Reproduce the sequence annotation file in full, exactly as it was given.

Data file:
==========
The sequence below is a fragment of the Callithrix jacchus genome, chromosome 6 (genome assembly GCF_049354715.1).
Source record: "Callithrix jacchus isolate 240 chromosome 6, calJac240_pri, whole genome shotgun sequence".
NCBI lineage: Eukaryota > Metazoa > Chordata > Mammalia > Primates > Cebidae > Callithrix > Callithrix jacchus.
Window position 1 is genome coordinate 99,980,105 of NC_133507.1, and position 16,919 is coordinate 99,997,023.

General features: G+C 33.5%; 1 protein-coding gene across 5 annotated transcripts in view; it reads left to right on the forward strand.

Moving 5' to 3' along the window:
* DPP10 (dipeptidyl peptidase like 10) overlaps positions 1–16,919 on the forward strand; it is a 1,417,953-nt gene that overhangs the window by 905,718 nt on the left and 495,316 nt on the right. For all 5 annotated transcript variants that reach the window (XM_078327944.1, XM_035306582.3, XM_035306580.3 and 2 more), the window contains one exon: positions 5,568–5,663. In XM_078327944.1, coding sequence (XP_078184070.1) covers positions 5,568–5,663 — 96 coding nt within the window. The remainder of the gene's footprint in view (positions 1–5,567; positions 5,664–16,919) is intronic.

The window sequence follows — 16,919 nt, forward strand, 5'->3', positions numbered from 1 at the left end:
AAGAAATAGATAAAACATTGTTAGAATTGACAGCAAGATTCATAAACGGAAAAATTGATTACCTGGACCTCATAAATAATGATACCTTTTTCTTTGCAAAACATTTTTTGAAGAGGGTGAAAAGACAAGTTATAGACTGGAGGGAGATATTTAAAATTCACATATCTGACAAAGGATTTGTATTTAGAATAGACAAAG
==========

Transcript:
The sequence below is a fragment of the Callithrix jacchus genome, chromosome 6 (genome assembly GCF_049354715.1).
Source record: "Callithrix jacchus isolate 240 chromosome 6, calJac240_pri, whole genome shotgun sequence".
NCBI lineage: Eukaryota > Metazoa > Chordata > Mammalia > Primates > Cebidae > Callithrix > Callithrix jacchus.
Window position 1 is genome coordinate 99,980,105 of NC_133507.1, and position 16,919 is coordinate 99,997,023.

General features: G+C 33.5%; 1 protein-coding gene across 5 annotated transcripts in view; it reads left to right on the forward strand.

Moving 5' to 3' along the window:
* DPP10 (dipeptidyl peptidase like 10) overlaps positions 1–16,919 on the forward strand; it is a 1,417,953-nt gene that overhangs the window by 905,718 nt on the left and 495,316 nt on the right. For all 5 annotated transcript variants that reach the window (XM_078327944.1, XM_035306582.3, XM_035306580.3 and 2 more), the window contains one exon: positions 5,568–5,663. In XM_078327944.1, coding sequence (XP_078184070.1) covers positions 5,568–5,663 — 96 coding nt within the window. The remainder of the gene's footprint in view (positions 1–5,567; positions 5,664–16,919) is intronic.

The window sequence follows — 16,919 nt, forward strand, 5'->3', positions numbered from 1 at the left end:
AAGAAATAGATAAAACATTGTTAGAATTGACAGCAAGATTCATAAACGGAAAAATTGATTACCTGGACCTCATAAATAATGATACCTTTTTCTTTGCAAAACATTTTTTGAAGAGGGTGAAAAGACAAGTTATAGACTGGAGGGAGATATTTAAAATTCACATATCTGACAAAGGATTTGTATTTAGAATAGACAAAG